Coalburn 04
Coalburn Leisure Centre 'Village Heart'

The Old Rectory Parks, Haughton-le-Spring

Historic Haughton-le-Spring, an industrial village south of Sunderland, developed around a market square, to the south-east (bottom right) of the historic plan, with industrial sites and workers’ housing later branching off to the north. At the hinge of the town was the Church, and Rectory and surrounding Parks (outlined in red), providing the community with its public centre. The Church remains key to the village but while the Rectory and Parks are used and useful this project aims to further develop them for the benefit and wellbeing of the people of Haughton-le-Spring.

The Menu sets out a vision for the wider Parks, with nine possible projects overlaid on the aerial view and briefly described below, and one – the “Pine Pavilion” edging the Broadway – a covered space, spread round the bases of the huge red pines. Together the projects could hugely increase public access to the Parks, providing recreation, horticultural activities and events space for the town, both year-round and for Feast Days.

CLIENT / Social Enterprise Acumen 

FLA TEAM / Malcolm Fraser, Coll Drury

HERITAGE / Georgian Allison

PARTNERS / Social Enterprise Acumen

Aerial Layout website layout

The Village Heart

The second sheet then sets out a more detailed vision for a redeveloped Old Rectory at “The Heart of Houghton”, recovering a central, ceremonial Hall within the building and grounds.

The Rectory was established alongside the Church in the 12th century and has been much altered over the centuries. More recently the building has been used by the Council, and now by Social Enterprise Acumen, whose Community Interest leads then to conjure a future for the building, reinvigorated for social use.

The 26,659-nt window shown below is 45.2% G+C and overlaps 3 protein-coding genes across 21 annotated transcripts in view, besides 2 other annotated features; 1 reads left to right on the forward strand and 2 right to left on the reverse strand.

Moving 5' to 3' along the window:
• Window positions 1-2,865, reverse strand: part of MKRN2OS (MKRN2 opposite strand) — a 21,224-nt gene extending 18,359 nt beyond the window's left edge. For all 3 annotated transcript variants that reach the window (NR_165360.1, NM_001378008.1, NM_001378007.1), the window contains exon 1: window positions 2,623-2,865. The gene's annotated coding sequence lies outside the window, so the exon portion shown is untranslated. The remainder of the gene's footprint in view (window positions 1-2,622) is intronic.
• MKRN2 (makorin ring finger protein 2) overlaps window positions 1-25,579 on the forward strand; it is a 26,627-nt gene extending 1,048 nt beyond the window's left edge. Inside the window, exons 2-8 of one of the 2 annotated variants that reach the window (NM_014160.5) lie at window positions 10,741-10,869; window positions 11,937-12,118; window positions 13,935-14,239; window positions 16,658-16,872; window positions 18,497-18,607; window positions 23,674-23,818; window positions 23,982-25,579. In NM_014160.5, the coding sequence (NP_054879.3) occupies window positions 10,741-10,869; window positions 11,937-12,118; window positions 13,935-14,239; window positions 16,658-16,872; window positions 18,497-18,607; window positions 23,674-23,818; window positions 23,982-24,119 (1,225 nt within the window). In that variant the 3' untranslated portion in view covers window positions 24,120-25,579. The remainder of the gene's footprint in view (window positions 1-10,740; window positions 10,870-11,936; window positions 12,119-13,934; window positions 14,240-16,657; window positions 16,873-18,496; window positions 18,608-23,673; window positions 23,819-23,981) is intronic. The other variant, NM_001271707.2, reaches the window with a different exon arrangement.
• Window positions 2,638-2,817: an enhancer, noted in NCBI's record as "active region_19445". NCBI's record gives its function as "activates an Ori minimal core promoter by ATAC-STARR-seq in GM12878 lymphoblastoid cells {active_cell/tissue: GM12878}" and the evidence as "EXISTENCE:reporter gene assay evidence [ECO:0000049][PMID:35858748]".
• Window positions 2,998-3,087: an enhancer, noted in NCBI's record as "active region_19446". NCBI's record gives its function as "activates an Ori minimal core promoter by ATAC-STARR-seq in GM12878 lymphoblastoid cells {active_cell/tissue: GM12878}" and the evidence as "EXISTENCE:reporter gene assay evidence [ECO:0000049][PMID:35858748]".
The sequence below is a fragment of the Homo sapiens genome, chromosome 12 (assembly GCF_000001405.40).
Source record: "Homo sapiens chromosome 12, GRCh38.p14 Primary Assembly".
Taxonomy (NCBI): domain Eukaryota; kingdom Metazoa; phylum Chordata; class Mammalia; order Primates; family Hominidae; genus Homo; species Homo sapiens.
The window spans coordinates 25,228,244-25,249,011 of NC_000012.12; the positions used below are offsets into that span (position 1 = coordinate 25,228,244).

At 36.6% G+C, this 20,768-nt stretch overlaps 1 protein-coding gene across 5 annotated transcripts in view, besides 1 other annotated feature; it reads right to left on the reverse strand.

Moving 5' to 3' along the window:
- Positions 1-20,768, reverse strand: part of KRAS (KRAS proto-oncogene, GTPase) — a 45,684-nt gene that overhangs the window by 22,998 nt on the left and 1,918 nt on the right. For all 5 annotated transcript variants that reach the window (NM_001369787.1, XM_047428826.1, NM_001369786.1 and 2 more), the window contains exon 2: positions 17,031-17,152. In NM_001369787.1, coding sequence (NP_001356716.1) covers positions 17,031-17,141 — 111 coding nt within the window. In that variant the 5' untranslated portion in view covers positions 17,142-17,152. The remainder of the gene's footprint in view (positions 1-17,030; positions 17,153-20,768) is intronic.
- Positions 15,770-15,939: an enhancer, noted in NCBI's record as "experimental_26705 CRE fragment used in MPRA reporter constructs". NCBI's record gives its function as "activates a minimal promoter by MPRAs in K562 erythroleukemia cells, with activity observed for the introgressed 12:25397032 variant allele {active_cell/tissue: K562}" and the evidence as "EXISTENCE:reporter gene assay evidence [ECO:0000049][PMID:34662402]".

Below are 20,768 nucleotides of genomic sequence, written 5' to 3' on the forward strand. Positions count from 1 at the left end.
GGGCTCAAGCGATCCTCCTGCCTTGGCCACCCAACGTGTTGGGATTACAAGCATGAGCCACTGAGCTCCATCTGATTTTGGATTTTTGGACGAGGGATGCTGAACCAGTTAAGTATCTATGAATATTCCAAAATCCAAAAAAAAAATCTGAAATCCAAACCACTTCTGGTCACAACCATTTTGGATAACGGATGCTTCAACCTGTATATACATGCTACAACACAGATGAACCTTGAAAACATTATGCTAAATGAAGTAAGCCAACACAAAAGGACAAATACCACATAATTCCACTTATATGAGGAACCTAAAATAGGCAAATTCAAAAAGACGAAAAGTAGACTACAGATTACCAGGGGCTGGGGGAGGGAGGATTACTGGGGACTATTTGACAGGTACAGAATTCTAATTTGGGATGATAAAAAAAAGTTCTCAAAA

This proposal recovers the idea of Old Rectory as a community heart, with the more recent internal fabric and floor in the west wing of the building removed to form a new, double height Great Hall, which sits happily nearly exactly on the footprint of what archaeology shows to have been a mediaeval predecessor. This then becomes the principal events space, for daytime cafes, creches, indoor markets and the like, evening lectures, gigs and performances, and anytime conferences and other hires. Its balcony, and the old Council Chamber (which retains its civic purpose) and space off then act as smaller events spaces and/or breakout rooms. The Great Hall also opens-out to the south, with reopened historic windows embracing the sunny gardens and with spilling- out and sitting-out whenever possible.

The opportunity is taken for an exemplary upgrade of all interiors and services, with renewable energy sources on the roof or the gardens and new insulated linings internally. The linings – taking the cue from those in the Council Chamber – will be warm timber, fluted and panelled to provide good acoustics to the Great Hall and elsewhere, hiding both insulation and services behind them.

Park Pavillion Visualisation
Park Pavillion Visualisation
Axonometric of Proposals for Old Rectory Building